I've written before that I don't care much for adaptations. If I love a game, I don't need to see a movie about it. If I like a movie, I don't need to read the graphic novel.
My bias changes, however, when the Right People are involved.
In the case of the Prince of Persia graphic novel I was sent by Disney Press, that Right Person is Jordan Mechner, the man who made the original game and contributed to the magnificence of The Prince of Persia: The Sands of Time the arguable apex of the series that is being adapted into a Disney film this year.
This is Mechner's second Prince of Persia graphic novel, though distantly related, at best, to his first, a poetic pair of interwoven tales published a couple of years ago by First Second.
The problem I have with adaptations and spin-offs is that, often, the best qualities don't translate into a new medium. I enjoy the storytelling in the Bioshock games, for example, and I believe that the game's use of its city as a character could easily translate to film, but the malleable gameplay I so enjoy would be reduced, I fear, to action scenes that would possess little of the ingenuity I utilise in the games. I've been disappointed by too many James Bond games that evoked none of the roguish charm of the movies' hero (movies I'd tolerate less, perhaps, had I read the books?).
From the Prince of Persia games, I thought I cherished most thoroughly the fluidity of character movement and the challenge of escaping certain death. Neither of these were aspects I expected a graphic novel to adequately re-create. Reading Mechner's book, however, I was reminded of something else I've loved about the games: The humanity of them. Sands of Time, I recall now more clearly, was a game presented as a told story, its hero narrating his own adventure in the past tense. The Prince's story was told with its own charm, containing a spirit of adventure and a flirtation with both danger and and a Princess that made me root for each narrow escape - escapes I made possible.
And so this new Prince of Persia graphic novel, which ties into the film by telling the stories of five people from the Prince's era facing possible execution, feels like a fitting complement to the games because of its spirit. The artists who illustrate the five tales and bridging narrative do illustrate some Prince of Persia game-esque leaps, wall-runs and leaps over pits of spikes, but the continuity with the games is produced by the attitude of Mechner's tales. They all involve our characters' brushes with the prince or those close to him, all involve adventure that is not always honestly told by its teller but nevertheless manages to be about romance that blooms during danger, angry kings, magic mirrors and, of course, an hourglass filled with the Sands of Time.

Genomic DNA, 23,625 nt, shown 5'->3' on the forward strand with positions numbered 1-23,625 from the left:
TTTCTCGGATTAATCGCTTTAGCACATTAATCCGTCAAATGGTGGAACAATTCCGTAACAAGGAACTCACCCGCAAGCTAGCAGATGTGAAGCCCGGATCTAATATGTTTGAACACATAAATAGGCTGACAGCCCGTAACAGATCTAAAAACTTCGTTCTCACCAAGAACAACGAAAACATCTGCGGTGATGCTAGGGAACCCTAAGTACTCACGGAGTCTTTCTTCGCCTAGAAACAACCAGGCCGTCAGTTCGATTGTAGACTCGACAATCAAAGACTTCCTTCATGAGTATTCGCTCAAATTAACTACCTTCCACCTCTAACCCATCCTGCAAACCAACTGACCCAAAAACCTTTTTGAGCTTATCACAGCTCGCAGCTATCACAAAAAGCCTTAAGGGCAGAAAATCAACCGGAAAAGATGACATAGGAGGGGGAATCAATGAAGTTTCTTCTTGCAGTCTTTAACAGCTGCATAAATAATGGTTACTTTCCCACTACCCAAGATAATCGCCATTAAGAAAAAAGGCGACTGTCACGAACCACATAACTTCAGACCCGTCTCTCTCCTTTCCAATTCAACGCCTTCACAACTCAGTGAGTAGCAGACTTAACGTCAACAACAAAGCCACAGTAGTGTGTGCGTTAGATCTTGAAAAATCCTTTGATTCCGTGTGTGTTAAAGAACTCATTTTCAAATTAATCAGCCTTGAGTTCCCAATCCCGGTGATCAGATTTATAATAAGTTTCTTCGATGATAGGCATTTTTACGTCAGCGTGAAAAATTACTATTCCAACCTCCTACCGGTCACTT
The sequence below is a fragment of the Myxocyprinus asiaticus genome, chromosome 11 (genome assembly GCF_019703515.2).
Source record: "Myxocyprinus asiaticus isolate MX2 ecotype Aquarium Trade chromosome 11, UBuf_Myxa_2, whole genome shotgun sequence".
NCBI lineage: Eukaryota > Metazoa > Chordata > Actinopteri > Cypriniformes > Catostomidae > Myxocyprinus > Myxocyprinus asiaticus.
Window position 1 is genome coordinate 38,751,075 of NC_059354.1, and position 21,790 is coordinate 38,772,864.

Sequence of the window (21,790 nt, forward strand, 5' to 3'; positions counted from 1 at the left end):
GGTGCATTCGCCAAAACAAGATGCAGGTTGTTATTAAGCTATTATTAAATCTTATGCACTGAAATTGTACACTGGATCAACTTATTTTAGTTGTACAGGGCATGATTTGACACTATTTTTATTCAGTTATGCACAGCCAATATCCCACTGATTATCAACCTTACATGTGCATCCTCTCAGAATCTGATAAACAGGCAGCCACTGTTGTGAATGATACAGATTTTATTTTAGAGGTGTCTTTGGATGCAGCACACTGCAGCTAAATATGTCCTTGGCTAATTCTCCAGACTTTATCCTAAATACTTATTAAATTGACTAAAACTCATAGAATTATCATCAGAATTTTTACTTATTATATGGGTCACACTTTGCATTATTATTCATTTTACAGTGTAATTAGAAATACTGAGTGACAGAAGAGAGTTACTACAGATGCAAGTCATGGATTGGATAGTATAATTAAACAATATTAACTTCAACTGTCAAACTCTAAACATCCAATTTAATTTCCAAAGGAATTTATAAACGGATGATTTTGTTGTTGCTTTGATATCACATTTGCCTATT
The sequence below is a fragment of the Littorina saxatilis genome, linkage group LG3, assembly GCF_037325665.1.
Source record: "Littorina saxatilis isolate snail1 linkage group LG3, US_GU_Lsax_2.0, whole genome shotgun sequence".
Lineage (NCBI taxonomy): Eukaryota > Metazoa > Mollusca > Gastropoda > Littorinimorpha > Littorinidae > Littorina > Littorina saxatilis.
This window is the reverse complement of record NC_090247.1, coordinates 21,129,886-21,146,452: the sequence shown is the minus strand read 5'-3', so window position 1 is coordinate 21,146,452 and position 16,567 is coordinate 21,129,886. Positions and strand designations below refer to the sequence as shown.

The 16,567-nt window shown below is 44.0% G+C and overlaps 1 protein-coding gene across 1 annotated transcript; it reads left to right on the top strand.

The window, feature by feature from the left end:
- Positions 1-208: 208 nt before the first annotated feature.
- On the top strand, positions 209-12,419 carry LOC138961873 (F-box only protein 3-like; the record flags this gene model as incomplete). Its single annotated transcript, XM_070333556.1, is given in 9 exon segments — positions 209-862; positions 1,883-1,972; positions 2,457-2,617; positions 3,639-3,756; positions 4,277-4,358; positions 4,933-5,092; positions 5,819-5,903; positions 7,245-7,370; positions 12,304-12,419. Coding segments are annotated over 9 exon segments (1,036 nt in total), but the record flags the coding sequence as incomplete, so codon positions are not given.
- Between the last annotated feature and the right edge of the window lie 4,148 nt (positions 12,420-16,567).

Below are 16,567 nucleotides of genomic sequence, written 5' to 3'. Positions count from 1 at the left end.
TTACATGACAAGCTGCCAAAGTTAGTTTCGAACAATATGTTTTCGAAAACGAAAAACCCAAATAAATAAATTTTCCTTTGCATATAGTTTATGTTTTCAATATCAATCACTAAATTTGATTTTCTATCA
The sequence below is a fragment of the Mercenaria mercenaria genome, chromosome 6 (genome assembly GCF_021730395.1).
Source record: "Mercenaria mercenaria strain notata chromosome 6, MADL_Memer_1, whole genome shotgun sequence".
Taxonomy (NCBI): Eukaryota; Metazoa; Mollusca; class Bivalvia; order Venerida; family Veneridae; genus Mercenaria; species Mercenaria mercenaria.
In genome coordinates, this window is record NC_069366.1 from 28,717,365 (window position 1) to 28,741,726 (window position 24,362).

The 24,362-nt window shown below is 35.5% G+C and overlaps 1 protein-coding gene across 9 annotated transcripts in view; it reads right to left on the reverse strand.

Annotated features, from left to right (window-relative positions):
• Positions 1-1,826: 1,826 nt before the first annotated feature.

The new Prince of Persia graphic novel isn't notable because it connects game to movie in any important way, but because it evokes the magical mood of the games, raising hope that Mechner, who is also a writer on the movie, is capable of bringing the proper Prince of Persia feel to any medium with which he is involved.
The Prince of Persia graphic novel is out now in hardcover and is illustrated by Tom Fowler, David Lopez, Bernard Chang, Tommy Lee Edwards, Cameron Stewart and Niko Henrichon, with a cover by Todd McFarlane.
There are some other comics of note out this week. For video game comics, the pickings are slim. Sonic Universe #15, anyone?
Summary from Archie Comics:
"No Love in a Conquering Storm": The epic "Journey to the East" story arc continues! Sonic and Tails must confront Fiona and the Destructix - but whose side are these rogue mercenaries really on? The action heats up in an all-out assault on the Raiju Clan of Lynx Ninja and the return of a character pivotal to Sonic's success!
But if you were to ask me what the best book hitting comics shops this week would be, I would expect - without having even read it - this:
That's from Dungeon: Twilight Volume 3, one corner of the wonderful funny (though just baudy enough that you can't lend it to just any kid) fantasy series about a dungeon full of monsters, the animal-characters who live there, work there, raid there and escape from there. The Dungeon books, which, sadly, I rarely hear any conversation about are among the best comics I've read, always among my favourites for the year. The lead creators, Lewis Trondheim and Joann Sfar are two of the only comics creators whose work I buy with zero hesitation. Get it. (Or flip through the rest of the preview if you feel like it.)